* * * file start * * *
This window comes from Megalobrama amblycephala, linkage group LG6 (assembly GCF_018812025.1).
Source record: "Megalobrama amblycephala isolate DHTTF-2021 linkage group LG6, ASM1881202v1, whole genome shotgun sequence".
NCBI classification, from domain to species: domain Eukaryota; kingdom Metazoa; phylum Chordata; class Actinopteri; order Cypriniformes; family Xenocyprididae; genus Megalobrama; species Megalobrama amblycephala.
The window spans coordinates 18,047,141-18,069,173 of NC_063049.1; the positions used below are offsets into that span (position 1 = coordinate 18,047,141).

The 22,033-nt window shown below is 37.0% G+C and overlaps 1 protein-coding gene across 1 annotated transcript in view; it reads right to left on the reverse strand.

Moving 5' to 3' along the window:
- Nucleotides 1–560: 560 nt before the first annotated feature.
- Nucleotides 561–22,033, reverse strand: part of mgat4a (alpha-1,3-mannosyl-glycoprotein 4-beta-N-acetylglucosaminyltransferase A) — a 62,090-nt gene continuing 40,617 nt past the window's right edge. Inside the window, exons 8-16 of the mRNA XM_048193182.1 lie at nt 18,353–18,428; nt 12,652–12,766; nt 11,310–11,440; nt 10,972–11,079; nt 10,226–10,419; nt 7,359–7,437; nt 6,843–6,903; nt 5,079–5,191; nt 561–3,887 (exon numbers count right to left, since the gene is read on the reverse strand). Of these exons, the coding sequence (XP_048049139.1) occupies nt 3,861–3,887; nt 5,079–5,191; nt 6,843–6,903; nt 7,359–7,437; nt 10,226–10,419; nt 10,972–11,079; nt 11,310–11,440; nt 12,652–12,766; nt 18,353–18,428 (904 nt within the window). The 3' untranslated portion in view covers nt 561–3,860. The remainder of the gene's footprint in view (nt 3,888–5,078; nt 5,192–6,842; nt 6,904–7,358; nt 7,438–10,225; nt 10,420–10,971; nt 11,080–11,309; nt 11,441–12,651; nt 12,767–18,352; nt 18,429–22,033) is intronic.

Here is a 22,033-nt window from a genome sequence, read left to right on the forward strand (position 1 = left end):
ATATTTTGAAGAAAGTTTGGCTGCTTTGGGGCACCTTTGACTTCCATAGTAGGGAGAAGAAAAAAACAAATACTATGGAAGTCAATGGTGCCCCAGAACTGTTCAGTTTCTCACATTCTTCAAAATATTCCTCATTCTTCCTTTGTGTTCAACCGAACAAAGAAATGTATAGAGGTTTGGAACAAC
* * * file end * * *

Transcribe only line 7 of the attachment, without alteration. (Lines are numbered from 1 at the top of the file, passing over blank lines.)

- Nucleotides 1–560: 560 nt before the first annotated feature.